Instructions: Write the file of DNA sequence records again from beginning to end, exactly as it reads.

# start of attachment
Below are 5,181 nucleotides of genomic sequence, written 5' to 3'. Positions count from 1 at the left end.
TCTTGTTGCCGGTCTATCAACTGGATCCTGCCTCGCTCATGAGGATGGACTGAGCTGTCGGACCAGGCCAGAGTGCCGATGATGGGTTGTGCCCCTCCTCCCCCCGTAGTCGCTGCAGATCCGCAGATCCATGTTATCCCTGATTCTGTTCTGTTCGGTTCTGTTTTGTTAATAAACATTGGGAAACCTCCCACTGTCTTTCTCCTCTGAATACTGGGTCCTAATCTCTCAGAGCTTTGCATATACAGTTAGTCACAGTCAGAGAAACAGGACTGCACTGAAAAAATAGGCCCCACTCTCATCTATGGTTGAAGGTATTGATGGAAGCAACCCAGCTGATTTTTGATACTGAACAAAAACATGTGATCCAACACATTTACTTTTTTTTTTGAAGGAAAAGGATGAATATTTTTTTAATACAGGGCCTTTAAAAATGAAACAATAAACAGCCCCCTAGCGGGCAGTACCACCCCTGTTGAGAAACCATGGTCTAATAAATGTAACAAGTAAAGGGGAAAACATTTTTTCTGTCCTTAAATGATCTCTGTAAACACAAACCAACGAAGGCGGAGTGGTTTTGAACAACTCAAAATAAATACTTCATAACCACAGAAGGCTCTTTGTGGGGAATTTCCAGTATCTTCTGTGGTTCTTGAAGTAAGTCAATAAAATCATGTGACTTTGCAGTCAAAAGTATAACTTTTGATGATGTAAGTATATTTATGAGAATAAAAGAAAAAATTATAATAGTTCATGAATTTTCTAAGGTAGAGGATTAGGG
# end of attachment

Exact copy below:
Below are 5,181 nucleotides of genomic sequence, written 5' to 3'. Positions count from 1 at the left end.
TCTTGTTGCCGGTCTATCAACTGGATCCTGCCTCGCTCATGAGGATGGACTGAGCTGTCGGACCAGGCCAGAGTGCCGATGATGGGTTGTGCCCCTCCTCCCCCCGTAGTCGCTGCAGATCCGCAGATCCATGTTATCCCTGATTCTGTTCTGTTCGGTTCTGTTTTGTTAATAAACATTGGGAAACCTCCCACTGTCTTTCTCCTCTGAATACTGGGTCCTAATCTCTCAGAGCTTTGCATATACAGTTAGTCACAGTCAGAGAAACAGGACTGCACTGAAAAAATAGGCCCCACTCTCATCTATGGTTGAAGGTATTGATGGAAGCAACCCAGCTGATTTTTGATACTGAACAAAAACATGTGATCCAACACATTTACTTTTTTTTTTGAAGGAAAAGGATGAATATTTTTTTAATACAGGGCCTTTAAAAATGAAACAATAAACAGCCCCCTAGCGGGCAGTACCACCCCTGTTGAGAAACCATGGTCTAATAAATGTAACAAGTAAAGGGGAAAACATTTTTTCTGTCCTTAAATGATCTCTGTAAACACAAACCAACGAAGGCGGAGTGGTTTTGAACAACTCAAAATAAATACTTCATAACCACAGAAGGCTCTTTGTGGGGAATTTCCAGTATCTTCTGTGGTTCTTGAAGTAAGTCAATAAAATCATGTGACTTTGCAGTCAAAAGTATAACTTTTGATGATGTAAGTATATTTATGAGAATAAAAGAAAAAATTATAATAGTTCATGAATTTTCTAAGGTAGAGGATTAGGG